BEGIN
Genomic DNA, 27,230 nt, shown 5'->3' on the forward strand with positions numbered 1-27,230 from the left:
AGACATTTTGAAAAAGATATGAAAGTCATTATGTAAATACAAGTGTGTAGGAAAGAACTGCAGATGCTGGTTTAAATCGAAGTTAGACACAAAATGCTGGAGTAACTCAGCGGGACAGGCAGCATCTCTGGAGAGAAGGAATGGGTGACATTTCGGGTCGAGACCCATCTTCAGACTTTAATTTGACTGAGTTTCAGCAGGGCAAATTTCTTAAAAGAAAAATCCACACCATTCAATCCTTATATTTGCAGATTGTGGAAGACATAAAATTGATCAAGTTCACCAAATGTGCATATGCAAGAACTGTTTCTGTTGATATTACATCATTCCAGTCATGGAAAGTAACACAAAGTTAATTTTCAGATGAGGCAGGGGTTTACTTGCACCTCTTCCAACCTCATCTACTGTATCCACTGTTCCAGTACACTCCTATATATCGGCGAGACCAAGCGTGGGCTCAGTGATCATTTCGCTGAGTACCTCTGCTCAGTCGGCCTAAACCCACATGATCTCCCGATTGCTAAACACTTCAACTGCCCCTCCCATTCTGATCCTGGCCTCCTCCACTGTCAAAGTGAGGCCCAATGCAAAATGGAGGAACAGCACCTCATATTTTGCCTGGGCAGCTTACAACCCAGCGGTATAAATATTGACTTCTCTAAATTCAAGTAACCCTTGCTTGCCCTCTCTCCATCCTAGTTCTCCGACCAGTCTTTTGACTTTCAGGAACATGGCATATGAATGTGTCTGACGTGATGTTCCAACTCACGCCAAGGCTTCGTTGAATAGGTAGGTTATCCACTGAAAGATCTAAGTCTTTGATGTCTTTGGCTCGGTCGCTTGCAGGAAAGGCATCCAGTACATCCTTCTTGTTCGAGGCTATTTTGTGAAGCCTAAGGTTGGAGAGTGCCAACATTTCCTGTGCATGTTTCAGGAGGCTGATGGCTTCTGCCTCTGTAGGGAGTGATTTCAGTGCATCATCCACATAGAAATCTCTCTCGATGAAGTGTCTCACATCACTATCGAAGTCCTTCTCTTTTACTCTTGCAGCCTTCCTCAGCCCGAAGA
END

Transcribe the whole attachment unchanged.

Genomic DNA, 27,230 nt, shown 5'->3' on the forward strand with positions numbered 1-27,230 from the left:
AGACATTTTGAAAAAGATATGAAAGTCATTATGTAAATACAAGTGTGTAGGAAAGAACTGCAGATGCTGGTTTAAATCGAAGTTAGACACAAAATGCTGGAGTAACTCAGCGGGACAGGCAGCATCTCTGGAGAGAAGGAATGGGTGACATTTCGGGTCGAGACCCATCTTCAGACTTTAATTTGACTGAGTTTCAGCAGGGCAAATTTCTTAAAAGAAAAATCCACACCATTCAATCCTTATATTTGCAGATTGTGGAAGACATAAAATTGATCAAGTTCACCAAATGTGCATATGCAAGAACTGTTTCTGTTGATATTACATCATTCCAGTCATGGAAAGTAACACAAAGTTAATTTTCAGATGAGGCAGGGGTTTACTTGCACCTCTTCCAACCTCATCTACTGTATCCACTGTTCCAGTACACTCCTATATATCGGCGAGACCAAGCGTGGGCTCAGTGATCATTTCGCTGAGTACCTCTGCTCAGTCGGCCTAAACCCACATGATCTCCCGATTGCTAAACACTTCAACTGCCCCTCCCATTCTGATCCTGGCCTCCTCCACTGTCAAAGTGAGGCCCAATGCAAAATGGAGGAACAGCACCTCATATTTTGCCTGGGCAGCTTACAACCCAGCGGTATAAATATTGACTTCTCTAAATTCAAGTAACCCTTGCTTGCCCTCTCTCCATCCTAGTTCTCCGACCAGTCTTTTGACTTTCAGGAACATGGCATATGAATGTGTCTGACGTGATGTTCCAACTCACGCCAAGGCTTCGTTGAATAGGTAGGTTATCCACTGAAAGATCTAAGTCTTTGATGTCTTTGGCTCGGTCGCTTGCAGGAAAGGCATCCAGTACATCCTTCTTGTTCGAGGCTATTTTGTGAAGCCTAAGGTTGGAGAGTGCCAACATTTCCTGTGCATGTTTCAGGAGGCTGATGGCTTCTGCCTCTGTAGGGAGTGATTTCAGTGCATCATCCACATAGAAATCTCTCTCGATGAAGTGTCTCACATCACTATCGAAGTCCTTCTCTTTTACTCTTGCAGCCTTCCTCAGCCCGAAGA